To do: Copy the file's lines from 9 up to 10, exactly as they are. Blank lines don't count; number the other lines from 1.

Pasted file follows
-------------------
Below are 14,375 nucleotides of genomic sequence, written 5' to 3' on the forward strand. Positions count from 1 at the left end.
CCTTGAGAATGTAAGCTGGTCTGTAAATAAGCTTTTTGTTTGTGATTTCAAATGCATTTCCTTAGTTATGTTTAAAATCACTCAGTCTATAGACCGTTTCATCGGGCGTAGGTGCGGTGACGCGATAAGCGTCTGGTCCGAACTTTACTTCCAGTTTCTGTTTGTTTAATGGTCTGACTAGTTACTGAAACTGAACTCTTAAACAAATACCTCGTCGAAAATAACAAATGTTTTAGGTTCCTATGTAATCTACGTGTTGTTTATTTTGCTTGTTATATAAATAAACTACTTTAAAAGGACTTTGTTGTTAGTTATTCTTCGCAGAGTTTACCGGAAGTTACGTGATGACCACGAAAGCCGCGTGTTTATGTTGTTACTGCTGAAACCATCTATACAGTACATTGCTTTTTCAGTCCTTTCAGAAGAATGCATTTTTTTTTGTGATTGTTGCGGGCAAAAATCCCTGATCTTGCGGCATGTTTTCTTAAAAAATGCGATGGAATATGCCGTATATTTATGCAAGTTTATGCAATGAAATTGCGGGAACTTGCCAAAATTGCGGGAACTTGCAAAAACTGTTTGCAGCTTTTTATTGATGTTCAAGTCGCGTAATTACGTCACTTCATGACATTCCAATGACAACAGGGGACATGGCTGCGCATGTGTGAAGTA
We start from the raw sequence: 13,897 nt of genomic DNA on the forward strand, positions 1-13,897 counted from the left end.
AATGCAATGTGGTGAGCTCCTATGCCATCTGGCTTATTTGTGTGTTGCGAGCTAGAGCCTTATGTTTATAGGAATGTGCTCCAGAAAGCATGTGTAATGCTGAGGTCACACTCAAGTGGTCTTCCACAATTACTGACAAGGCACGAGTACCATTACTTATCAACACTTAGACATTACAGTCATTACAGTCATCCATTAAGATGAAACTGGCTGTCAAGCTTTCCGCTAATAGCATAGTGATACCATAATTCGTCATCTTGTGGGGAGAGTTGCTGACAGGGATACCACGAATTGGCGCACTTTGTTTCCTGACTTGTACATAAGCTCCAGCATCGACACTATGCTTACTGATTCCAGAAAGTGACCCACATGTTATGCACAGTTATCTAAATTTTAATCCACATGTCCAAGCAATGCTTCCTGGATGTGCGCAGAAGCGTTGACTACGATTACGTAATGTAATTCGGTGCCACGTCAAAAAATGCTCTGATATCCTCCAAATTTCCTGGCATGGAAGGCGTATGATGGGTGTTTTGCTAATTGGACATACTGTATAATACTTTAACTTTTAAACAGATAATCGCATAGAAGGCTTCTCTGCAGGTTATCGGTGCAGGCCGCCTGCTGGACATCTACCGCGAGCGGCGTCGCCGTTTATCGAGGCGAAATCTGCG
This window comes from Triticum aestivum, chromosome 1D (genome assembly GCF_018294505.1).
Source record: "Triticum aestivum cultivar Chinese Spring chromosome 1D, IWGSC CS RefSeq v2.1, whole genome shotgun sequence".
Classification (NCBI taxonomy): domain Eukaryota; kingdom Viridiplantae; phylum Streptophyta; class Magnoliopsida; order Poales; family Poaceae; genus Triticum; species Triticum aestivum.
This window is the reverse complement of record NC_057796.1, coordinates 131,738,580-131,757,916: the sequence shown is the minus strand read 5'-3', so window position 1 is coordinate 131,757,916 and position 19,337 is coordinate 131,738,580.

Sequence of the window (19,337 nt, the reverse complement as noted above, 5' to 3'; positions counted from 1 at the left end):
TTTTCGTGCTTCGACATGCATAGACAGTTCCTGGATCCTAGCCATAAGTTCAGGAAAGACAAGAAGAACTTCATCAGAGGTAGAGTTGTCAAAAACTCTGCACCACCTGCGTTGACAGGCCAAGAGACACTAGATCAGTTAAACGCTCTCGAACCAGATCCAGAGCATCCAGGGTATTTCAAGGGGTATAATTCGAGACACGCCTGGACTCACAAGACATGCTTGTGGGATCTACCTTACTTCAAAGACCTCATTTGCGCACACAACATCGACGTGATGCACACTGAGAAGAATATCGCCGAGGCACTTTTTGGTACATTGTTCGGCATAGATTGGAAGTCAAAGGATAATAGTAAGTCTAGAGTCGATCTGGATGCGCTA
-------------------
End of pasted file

Sequence of the window (19,337 nt, the reverse complement as noted above, 5' to 3'; positions counted from 1 at the left end):
TTTTCGTGCTTCGACATGCATAGACAGTTCCTGGATCCTAGCCATAAGTTCAGGAAAGACAAGAAGAACTTCATCAGAGGTAGAGTTGTCAAAAACTCTGCACCACCTGCGTTGACAGGCCAAGAGACACTAGATCAGTTAAACGCTCTCGAACCAGATCCAGAGCATCCAGGGTATTTCAAGGGGTATAATTCGAGACACGCCTGGACTCACAAGACATGCTTGTGGGATCTACCTTACTTCAAAGACCTCATTTGCGCACACAACATCGACGTGATGCACACTGAGAAGAATATCGCCGAGGCACTTTTTGGTACATTGTTCGGCATAGATTGGAAGTCAAAGGATAATAGTAAGTCTAGAGTCGATCTGGATGCGCTA